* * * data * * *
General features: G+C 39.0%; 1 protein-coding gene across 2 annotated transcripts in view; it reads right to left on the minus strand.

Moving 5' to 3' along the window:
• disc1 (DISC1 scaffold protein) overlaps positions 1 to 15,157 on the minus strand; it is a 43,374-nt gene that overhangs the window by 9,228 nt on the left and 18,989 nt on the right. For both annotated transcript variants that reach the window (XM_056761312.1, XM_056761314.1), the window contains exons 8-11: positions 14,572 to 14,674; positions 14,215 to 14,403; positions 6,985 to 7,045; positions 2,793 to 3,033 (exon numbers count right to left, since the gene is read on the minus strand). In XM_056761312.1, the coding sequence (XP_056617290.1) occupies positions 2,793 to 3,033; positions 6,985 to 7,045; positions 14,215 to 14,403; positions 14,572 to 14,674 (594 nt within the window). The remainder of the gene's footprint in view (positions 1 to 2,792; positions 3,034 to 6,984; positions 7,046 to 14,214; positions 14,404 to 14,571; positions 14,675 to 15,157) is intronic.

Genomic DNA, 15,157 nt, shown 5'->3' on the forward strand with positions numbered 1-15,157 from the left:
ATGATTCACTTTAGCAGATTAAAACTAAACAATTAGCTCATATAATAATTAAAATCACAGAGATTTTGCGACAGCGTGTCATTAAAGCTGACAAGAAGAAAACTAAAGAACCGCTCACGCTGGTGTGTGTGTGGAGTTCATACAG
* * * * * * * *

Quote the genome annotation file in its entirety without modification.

General features: G+C 39.0%; 1 protein-coding gene across 2 annotated transcripts in view; it reads right to left on the minus strand.

Moving 5' to 3' along the window:
• disc1 (DISC1 scaffold protein) overlaps positions 1 to 15,157 on the minus strand; it is a 43,374-nt gene that overhangs the window by 9,228 nt on the left and 18,989 nt on the right. For both annotated transcript variants that reach the window (XM_056761312.1, XM_056761314.1), the window contains exons 8-11: positions 14,572 to 14,674; positions 14,215 to 14,403; positions 6,985 to 7,045; positions 2,793 to 3,033 (exon numbers count right to left, since the gene is read on the minus strand). In XM_056761312.1, the coding sequence (XP_056617290.1) occupies positions 2,793 to 3,033; positions 6,985 to 7,045; positions 14,215 to 14,403; positions 14,572 to 14,674 (594 nt within the window). The remainder of the gene's footprint in view (positions 1 to 2,792; positions 3,034 to 6,984; positions 7,046 to 14,214; positions 14,404 to 14,571; positions 14,675 to 15,157) is intronic.

Genomic DNA, 15,157 nt, shown 5'->3' on the forward strand with positions numbered 1-15,157 from the left:
ATGATTCACTTTAGCAGATTAAAACTAAACAATTAGCTCATATAATAATTAAAATCACAGAGATTTTGCGACAGCGTGTCATTAAAGCTGACAAGAAGAAAACTAAAGAACCGCTCACGCTGGTGTGTGTGTGGAGTTCATACAG